CDW, a US technology solutions provider (38th on Forbes’ list of America’s Largest Private Companies) has just released the latest of its annual Energy Efficient IT Reports. The report series was launched in 2008 to study attitudes, identify successful cost-saving measures and understand barriers to the adoption of energy efficient IT. The full report is here.
The 2010 study surveyed 756 IT professionals in medium and large businesses and public sector organisations in the US. Headline results include:
• 39% of IT managers believe that energy efficiency is a very important consideration when purchasing new IT equipment.
• Two-thirds of IT managers say understanding best practices in energy efficient IT is critical to their profession.
• 79% of organisations currently have or are developing a data centre consolidation strategy.
• 76% report they are deploying some kind of innovative approach to reducing energy use, including deploying more power efficient switches and using the network as a platform to manage energy use.
• 74% of organisations have or are developing programmes to manage and reduce IT energy use.
But underneath these headline figures the data is less positive. For example, the main data centre consolidation reason is to reduce expenditure on hardware, software and operations, rather than reducing energy consumption. And of those that have or are developing programmes to reduce energy use, only 56% have reduced their costs by 1% or more, which means that just 41% of the sample as a whole have reduced energy use by 1% or more – not a great achievement.
The study also found that percent of IT managers who know what portion of their IT budget is spent on energy increased from 50% in 2009 to 57% in 2010, but that only 48% are incentivised to reduce IT energy costs with awards, bonuses and/or rebates.
The top energy-saving measures used by the 41% of the sample with a power-management programme that have reduced IT energy costs by 1% or more were:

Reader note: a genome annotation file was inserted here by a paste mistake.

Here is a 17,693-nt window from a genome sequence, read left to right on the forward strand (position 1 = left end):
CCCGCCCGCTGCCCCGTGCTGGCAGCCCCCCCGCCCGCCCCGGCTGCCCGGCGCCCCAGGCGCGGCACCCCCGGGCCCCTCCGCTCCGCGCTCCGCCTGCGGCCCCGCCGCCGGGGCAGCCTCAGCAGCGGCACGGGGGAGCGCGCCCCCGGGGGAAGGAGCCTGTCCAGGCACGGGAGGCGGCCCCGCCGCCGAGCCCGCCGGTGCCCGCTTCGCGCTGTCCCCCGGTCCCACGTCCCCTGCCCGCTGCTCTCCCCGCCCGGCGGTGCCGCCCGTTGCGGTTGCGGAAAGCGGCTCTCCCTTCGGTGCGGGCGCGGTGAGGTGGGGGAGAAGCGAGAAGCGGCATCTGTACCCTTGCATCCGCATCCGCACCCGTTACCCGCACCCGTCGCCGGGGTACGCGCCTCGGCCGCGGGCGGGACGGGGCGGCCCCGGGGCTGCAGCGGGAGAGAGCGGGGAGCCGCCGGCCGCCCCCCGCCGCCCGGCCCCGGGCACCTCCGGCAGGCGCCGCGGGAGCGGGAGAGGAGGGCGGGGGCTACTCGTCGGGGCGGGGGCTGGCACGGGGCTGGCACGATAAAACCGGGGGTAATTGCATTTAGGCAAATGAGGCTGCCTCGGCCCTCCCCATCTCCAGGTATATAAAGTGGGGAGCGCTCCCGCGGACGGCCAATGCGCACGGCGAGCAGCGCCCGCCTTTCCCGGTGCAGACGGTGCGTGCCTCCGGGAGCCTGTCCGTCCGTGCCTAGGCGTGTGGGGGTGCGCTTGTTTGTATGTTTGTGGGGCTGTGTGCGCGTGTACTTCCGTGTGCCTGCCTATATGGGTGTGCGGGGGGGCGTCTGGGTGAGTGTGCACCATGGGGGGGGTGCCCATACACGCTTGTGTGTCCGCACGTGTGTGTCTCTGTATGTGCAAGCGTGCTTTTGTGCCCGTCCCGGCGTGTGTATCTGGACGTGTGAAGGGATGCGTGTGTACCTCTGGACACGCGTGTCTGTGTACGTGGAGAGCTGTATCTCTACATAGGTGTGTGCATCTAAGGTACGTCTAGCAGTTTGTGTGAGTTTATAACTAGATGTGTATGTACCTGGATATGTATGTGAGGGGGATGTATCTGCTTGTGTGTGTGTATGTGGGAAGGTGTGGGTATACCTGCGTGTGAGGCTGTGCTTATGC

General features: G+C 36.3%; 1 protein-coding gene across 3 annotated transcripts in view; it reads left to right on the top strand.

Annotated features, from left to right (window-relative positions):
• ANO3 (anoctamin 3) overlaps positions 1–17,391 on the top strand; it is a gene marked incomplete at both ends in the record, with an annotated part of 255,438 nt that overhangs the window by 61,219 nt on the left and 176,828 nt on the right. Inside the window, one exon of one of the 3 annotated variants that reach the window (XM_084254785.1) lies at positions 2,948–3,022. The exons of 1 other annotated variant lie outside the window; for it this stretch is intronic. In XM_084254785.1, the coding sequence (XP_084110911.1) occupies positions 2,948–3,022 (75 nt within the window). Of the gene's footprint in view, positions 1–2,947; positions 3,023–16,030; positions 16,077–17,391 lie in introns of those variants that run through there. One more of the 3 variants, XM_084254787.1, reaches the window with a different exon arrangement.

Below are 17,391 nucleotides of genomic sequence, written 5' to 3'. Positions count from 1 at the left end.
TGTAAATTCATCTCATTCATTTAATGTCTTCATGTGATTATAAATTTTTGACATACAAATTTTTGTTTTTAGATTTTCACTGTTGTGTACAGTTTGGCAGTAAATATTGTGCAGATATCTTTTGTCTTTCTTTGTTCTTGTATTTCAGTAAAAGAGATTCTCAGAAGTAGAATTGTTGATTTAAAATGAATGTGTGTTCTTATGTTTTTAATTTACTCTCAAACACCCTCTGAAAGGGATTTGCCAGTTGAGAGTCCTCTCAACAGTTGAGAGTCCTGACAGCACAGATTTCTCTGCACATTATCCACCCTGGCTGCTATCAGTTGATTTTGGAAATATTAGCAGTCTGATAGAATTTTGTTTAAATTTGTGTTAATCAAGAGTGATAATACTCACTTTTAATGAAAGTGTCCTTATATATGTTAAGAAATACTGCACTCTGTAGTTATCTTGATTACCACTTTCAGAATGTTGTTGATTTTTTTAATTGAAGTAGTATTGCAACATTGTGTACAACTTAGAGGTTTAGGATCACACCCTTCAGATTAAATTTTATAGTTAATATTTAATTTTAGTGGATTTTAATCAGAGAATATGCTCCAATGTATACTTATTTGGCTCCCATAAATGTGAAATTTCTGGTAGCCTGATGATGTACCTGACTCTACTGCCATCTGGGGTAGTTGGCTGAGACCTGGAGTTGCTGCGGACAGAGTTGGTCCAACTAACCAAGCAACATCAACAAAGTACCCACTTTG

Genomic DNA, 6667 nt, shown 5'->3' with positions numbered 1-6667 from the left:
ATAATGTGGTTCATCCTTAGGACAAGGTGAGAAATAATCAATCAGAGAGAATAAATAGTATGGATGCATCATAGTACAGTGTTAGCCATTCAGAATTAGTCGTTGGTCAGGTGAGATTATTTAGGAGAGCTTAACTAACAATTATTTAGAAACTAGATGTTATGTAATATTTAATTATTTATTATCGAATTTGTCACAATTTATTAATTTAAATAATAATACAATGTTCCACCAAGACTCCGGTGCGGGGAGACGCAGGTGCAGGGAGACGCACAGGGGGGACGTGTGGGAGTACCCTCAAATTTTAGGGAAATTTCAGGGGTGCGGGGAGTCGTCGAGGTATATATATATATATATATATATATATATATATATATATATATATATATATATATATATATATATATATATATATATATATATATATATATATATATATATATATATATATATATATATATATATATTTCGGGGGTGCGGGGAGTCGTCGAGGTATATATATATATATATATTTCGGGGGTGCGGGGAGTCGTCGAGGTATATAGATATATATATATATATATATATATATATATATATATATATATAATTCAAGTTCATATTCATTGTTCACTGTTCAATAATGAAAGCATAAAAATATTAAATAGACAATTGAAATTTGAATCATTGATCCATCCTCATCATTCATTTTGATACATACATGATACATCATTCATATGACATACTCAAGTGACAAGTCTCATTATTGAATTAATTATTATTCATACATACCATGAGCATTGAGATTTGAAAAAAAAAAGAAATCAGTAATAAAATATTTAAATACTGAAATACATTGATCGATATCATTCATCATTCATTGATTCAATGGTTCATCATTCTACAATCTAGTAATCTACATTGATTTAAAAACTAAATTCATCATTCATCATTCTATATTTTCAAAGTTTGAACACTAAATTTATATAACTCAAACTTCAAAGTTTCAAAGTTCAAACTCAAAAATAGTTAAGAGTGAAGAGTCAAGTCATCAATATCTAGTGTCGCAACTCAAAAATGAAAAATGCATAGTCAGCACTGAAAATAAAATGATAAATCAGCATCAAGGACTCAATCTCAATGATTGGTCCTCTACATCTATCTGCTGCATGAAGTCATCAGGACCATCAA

1 Migrate monitors from CRTs to LCDs (65%)
2 Buy servers and other data centre equipment with lower- power processors (64%)
3 Buy computers with low-power processors (59%)
4 Make full use of the power management tools in desktop computer operating systems (51%)
5 Redesign data centres to balance equipment and cooling needs (43%)
The research gives the impression of a wide, but fairly thin level of concern and action around green IT. The main measures being taken seem to be a fairly minor adjustment to business as usual – moving from CRTs to LCDs is a product evolution rather than an energy-saving choice, and almost any new IT equipment will be more energy efficient than previous models.
The majority of those taking action say they are using PC power management tools to the full, whereas the Climate Savers Computing Initiative (CSCI) has estimated that no more than 22% of users overall are using PC power management effectively.
And one last figure from the CDW survey – just 15% of the survey respondents tracked their Power Usage Effectiveness (PUE) the most widely-used metric for measuring data centre efficiency. If you don’t measure it how can you gauge any improvements?